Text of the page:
Submitted by BC Government Communications
Rural communities and highways in B.C. benefitted from expansion in connectivity and improvements in digital infrastructure in 2014, including 12.5 km of connectivity between McBride and Tête Jaune Cache.
Accomplished as part of the Connecting BC Agreement with TELUS, Prince George has seen 37.3 km of connectivity added between Prince George and Bear Lake in 2014.
“Wireless accessibility can play a huge role in contributing to travellers’ safety, particularly in rural areas,” Prince George-Mackenzie MLA Mike Morris said.
The provincial government’s goal is to see every British Columbian with access to high-speed Internet by 2021. The provincial government is excited to work with other levels of government and the private sector to make this happen in an efficient and timely fashion.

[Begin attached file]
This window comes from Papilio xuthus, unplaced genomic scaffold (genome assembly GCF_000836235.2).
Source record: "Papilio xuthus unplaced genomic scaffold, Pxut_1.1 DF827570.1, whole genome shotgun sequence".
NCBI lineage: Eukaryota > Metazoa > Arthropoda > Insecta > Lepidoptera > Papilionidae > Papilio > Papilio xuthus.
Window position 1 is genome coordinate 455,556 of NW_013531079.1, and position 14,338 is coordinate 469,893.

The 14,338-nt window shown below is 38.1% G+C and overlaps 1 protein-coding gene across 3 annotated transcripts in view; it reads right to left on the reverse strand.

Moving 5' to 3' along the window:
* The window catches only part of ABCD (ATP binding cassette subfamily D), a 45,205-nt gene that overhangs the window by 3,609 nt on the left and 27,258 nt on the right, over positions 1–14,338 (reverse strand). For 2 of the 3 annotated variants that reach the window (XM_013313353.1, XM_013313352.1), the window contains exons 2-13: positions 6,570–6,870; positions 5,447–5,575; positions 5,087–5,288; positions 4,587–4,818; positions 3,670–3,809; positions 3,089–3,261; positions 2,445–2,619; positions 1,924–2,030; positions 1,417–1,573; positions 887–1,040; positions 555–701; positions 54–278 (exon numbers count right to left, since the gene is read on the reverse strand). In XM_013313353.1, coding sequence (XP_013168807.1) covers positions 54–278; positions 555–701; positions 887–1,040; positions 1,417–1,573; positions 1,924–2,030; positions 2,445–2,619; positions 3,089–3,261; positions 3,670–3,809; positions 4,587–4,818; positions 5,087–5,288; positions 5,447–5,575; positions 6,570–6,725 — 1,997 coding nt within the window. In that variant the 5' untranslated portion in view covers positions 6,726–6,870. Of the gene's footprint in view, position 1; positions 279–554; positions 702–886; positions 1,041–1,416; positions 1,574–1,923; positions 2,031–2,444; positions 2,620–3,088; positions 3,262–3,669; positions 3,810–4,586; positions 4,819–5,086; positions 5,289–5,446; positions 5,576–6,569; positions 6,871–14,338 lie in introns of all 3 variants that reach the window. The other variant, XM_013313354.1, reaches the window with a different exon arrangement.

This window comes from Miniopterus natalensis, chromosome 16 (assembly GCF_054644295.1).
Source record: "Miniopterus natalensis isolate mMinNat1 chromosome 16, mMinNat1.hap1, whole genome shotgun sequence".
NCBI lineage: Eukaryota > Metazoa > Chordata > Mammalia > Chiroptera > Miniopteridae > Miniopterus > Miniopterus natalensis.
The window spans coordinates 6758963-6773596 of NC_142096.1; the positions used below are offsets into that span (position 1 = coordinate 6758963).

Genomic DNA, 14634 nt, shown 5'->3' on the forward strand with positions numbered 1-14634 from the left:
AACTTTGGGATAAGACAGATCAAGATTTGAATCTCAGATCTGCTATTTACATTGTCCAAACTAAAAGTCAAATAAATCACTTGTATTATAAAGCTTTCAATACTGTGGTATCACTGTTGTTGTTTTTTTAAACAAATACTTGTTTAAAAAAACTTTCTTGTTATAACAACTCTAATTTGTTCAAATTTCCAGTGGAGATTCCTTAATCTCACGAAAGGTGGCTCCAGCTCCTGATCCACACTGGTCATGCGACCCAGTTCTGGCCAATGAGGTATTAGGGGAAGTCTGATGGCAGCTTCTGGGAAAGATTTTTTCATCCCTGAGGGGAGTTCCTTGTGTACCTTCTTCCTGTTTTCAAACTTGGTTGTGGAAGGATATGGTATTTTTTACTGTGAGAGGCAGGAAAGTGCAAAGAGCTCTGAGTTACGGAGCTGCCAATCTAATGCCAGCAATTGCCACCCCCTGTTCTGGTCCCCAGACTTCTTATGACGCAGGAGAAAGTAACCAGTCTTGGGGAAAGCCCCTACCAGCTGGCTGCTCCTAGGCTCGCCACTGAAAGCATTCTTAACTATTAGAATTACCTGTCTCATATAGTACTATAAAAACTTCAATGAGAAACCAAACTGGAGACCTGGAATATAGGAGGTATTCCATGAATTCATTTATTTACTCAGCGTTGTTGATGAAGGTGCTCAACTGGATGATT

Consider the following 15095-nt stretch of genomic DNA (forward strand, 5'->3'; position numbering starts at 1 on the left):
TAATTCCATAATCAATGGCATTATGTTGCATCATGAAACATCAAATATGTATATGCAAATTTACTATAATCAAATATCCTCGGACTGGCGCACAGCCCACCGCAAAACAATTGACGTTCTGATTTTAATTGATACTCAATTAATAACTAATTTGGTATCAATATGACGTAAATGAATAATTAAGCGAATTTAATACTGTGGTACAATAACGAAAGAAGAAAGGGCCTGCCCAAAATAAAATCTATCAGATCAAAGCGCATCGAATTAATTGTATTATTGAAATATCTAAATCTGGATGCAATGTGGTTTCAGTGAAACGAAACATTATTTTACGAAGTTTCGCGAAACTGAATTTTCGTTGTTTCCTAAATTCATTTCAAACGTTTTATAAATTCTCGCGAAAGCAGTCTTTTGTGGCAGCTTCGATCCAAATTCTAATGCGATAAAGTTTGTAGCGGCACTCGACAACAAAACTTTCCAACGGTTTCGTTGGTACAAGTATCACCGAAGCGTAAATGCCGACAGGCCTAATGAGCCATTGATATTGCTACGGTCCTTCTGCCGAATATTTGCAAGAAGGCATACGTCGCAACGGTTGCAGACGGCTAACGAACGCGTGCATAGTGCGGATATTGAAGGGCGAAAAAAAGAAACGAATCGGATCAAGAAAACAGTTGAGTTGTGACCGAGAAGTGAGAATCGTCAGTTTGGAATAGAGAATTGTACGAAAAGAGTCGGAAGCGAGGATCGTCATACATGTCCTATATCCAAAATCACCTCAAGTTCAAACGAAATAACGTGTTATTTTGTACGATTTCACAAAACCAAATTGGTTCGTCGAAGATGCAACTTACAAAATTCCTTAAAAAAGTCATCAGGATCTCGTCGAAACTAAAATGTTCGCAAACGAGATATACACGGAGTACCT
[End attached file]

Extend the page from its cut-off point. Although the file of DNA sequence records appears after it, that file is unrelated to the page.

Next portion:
This new expanded service means safer travel for drivers, faster reporting of road accidents and better response times by emergency workers.
The government of B.C. continues to partner with the federal government to support the Pathways to Technology project managed by the All Nations Trust Company to connect First Nations communities to the Internet.
This year the government of B.C. launched the $2 million BC Broadband Satellite Initiative in partnership with Xplornet Communications Inc. As of the end of December 2014, more than 1,000 satellite subscribers around the province now have service in areas where traditional broadband service is not possible. Over the next three years, the program will continue to provide assistance with a portion of the installation cost of a satellite Internet connection for customers with no other options for broadband.
At this year’s UBCM, Premier Christy Clark renewed the government’s commitment to expand high-speed Internet service to rural communities. B.C. is committed to achieving the goal of 100% Internet connectivity to keep it as one of the most connected jurisdictions in the world.